Perhaps the most striking example of the micromanaging and patient-uncentered mandates we are subjected to is the Medicare Annual Wellness Visit: Miss one thing, like offering HIV screening to 80 year old devout French speaking, monogamous Catholics in Van Buren, Maine and risk getting your payment retracted. But we are not mandated to ask about personal life goals or how to balance seniors’ independence with reliance on their children.
Which is more real? The work we do, face to face or even screen to screen, behind closed doors with our patients, or the EMR documentation we produce as a result of those encounters? I know many providers generate voluminous notes that don’t reflect in any way what happened in the visit. That is where the money is.
Right now I am reading a Swedish book by philosopher Jonna Bornemark, titled (my translation) RENAISSANCE OF THE UNMEASURABLE – battling the pedants’ world domination. Much of it is about how the professions of caring for others have been reduced to protocols and reporting systems that make it harder to do what we were trained and developed a passion for. It talks about how checklists and workflows devalue and discourage the powerful creativity that arises when professionals interact with their unique clients and with each other. She anchors all this in the writings of philosophers Cusanus, Bruno and Descartes. It talks about the unknowable, which is something pedants usually don’t want to think about.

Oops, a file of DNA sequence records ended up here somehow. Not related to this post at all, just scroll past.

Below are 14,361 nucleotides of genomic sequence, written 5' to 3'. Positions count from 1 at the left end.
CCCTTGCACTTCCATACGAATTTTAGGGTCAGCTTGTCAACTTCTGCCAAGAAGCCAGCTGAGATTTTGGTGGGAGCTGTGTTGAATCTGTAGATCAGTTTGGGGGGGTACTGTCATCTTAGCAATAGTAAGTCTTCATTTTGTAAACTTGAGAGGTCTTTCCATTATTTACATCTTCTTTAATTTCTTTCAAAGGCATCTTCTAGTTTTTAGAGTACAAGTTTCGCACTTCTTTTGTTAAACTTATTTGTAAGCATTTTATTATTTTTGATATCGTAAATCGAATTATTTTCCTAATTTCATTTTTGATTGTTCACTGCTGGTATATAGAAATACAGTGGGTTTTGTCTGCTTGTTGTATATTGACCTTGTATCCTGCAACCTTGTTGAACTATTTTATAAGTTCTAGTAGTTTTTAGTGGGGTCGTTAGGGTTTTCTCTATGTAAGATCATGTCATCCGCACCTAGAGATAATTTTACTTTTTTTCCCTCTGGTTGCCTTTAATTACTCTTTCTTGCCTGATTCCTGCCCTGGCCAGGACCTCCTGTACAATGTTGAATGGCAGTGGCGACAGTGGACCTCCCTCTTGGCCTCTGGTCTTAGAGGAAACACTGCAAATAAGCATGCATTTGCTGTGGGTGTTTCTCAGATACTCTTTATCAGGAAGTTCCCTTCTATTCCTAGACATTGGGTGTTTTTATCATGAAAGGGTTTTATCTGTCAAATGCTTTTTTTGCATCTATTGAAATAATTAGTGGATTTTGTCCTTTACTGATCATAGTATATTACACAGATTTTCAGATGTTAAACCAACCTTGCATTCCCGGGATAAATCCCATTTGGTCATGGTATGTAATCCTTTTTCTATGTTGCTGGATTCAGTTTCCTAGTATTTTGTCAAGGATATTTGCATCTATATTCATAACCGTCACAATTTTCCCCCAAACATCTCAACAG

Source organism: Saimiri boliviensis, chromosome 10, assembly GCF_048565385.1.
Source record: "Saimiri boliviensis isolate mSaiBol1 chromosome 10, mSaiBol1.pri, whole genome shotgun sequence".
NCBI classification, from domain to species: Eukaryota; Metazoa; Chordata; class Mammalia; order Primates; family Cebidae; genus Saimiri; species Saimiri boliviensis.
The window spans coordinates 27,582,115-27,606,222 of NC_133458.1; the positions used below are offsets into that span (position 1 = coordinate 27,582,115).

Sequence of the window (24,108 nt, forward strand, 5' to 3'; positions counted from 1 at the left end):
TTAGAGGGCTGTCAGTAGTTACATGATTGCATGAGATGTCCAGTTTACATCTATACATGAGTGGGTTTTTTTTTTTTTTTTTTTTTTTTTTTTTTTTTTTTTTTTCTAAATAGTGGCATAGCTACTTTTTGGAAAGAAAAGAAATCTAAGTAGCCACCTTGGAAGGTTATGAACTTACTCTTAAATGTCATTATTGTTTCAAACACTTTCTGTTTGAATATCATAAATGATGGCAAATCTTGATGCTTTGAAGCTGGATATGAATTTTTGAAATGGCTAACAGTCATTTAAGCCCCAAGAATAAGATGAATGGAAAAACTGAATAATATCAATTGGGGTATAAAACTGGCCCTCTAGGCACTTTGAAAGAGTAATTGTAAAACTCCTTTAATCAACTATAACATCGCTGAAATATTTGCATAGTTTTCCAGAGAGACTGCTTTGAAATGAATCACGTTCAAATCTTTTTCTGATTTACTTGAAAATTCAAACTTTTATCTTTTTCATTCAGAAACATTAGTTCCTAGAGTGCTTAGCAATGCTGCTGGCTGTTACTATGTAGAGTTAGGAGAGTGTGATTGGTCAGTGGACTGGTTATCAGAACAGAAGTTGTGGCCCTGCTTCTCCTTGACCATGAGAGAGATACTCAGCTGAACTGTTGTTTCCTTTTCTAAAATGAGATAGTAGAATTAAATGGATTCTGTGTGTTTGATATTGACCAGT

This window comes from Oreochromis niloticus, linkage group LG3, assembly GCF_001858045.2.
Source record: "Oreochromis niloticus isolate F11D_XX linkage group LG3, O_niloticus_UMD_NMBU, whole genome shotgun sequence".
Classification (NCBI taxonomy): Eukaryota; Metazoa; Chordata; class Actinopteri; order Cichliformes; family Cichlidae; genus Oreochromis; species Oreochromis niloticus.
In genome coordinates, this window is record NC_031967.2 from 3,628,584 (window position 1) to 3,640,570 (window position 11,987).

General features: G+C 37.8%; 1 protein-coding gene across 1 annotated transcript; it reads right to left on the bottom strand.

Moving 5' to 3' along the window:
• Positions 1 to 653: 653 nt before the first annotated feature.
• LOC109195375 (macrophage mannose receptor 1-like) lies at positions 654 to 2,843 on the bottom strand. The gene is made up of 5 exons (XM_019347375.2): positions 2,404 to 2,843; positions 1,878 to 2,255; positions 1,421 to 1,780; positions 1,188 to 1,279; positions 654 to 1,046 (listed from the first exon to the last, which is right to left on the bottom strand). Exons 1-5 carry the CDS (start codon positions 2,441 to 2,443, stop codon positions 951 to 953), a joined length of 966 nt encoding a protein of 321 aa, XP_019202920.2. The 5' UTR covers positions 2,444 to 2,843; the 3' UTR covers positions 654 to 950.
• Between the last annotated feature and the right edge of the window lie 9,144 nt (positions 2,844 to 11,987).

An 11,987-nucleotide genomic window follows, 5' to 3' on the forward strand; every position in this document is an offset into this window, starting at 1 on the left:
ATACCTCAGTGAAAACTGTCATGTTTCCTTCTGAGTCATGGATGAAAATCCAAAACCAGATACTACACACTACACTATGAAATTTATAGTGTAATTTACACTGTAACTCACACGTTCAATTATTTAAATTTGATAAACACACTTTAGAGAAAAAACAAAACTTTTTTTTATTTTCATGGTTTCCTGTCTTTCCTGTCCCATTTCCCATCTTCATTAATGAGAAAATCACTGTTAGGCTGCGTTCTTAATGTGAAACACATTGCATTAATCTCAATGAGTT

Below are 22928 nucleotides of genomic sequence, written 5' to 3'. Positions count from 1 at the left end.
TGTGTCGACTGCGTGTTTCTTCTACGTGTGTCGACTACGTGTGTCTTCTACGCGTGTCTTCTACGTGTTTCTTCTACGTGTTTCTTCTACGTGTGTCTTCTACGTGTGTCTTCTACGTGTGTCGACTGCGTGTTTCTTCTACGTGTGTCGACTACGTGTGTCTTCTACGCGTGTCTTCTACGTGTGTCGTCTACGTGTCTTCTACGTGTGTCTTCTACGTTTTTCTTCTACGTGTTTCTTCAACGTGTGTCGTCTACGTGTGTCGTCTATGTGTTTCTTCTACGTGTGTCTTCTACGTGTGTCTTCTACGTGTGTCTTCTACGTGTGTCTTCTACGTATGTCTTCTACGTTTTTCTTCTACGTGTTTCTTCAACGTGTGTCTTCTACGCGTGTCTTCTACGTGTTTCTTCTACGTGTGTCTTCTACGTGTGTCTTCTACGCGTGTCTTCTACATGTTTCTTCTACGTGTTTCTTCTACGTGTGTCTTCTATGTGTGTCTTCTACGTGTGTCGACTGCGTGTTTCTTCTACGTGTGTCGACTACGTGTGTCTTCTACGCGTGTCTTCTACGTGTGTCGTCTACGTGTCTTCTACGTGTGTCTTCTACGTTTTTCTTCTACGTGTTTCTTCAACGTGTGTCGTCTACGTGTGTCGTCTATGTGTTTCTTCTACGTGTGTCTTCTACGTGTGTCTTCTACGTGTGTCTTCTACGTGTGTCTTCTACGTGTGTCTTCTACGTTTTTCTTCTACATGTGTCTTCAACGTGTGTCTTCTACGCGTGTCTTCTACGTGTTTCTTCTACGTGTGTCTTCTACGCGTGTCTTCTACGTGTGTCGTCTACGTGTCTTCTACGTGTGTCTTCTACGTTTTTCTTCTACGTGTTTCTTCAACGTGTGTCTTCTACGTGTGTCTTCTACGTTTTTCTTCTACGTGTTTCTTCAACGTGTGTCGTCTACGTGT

By HANS DUVEFELT
A “frozen shoulder” can be manipulated to move freely again under general anesthesia. The medications we use to put patients to sleep for such procedures work on the brain and don’t concentrate in the shoulder joints at all.
An ingrown toenail can be removed or an arthritic knee can be replaced by injecting a local anesthetic – at the base of the toe or into the spine – interrupting the connection between the body and the brain.
An arthritic knuckle can stop hurting and move more freely after a steroid injection that dramatically reduces inflammation, giving lasting relief long after any local anesthetic used for the injection has worn off.